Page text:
Ice-hockey, for those who might not have seen a game, yet alone played it, is a game of contrasts. It is a game of grace and speed, and it is a game of violence. And from a young age I was hooked on this sport of contrasts: this game of skill and savagery. Hockey is classed as a ‘collision’ sport, where the full-contact nature makes it a league ahead. Hockey is ruthless on the body: shattered shoulders, wrecked backs, but most of all, it is the knees. For this is a story about my knee.
I started playing from the age of ten and found I had the right attributes. I progressed quickly and entered into the Junior program for the Guildford Flames professional hockey club in England. I was to play there for seven years until a week after my 17th birthday. That was the week I tore my Anterior Cruciate Ligament (ACL) in my right knee.
Late in a game against our local rivals from Basingstoke, I took a pass from a team-mate and broke down the left wing. Sensing the opportunity I cut hard to my right as I angled in to shoot. I remember nothing of what happened next, it would take the hours that followed to piece together circumstances. Hit by the opposing defender as I made my cut, I did not have time to feel the pain of a torn right ACL. Heading at full-speed and completely off balance, I ended up flying headfirst into the opponent’s goal-post and was knocked out cold.
And so starts my journey from a cold ice-rink in England to a warm shop-house in Paya Lebar…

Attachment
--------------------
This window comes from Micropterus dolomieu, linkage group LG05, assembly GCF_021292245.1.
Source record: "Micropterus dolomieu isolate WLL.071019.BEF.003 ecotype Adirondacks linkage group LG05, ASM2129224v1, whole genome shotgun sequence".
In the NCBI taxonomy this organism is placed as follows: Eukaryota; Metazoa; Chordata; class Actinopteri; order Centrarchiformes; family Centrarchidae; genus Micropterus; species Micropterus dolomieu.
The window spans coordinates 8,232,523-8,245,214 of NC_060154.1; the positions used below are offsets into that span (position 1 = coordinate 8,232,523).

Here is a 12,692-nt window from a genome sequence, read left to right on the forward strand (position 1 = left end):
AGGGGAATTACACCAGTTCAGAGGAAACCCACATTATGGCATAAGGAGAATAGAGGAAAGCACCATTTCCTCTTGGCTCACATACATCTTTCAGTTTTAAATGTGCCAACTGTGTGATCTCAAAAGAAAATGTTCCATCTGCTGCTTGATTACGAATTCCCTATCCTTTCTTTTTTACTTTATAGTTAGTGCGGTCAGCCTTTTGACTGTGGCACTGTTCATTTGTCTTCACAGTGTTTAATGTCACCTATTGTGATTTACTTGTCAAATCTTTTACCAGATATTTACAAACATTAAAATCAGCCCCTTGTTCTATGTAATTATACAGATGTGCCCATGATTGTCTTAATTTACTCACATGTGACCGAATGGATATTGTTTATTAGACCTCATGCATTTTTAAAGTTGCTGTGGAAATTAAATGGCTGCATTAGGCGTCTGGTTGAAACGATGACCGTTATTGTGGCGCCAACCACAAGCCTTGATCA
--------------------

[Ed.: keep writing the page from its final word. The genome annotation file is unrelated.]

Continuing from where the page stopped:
The resulting concussion from the hit, alongside the ACL tear, would be the end of my hockey career. I threw myself into the recovery process, but the lost year in rehabilitation would leave me too far behind my peers. I immersed myself in other sports, boxing throughout University and my 20s, and taking up Muay Thai and Brazilian Jiu-Jitsu in my 30s in Singapore.
It turns out, I am not very good at choosing sports. First my right ACL was torn again at Jiu-Jitsu at 34. I worked hard to recover. Showing that I am an exception to the idea of wisdom increasing with age, and in a moment of ego and sheer stupidity, I tore it again barely 13 months later sparring at Muay Thai. Back to square one.
It was time to think again. Age takes things from us; and with a thrice repaired right knee, it was time to give up my Thai boxing career. Guided by a superb Physiotherapist, I swam, I cycled, and I ran as I made my slow and painful recovery. Most importantly, my Physio introduced me to yoga.
This is why I am here. Yoga changed my body, it repaired my poor knee. But my yoga journey is a story of mind as much as body.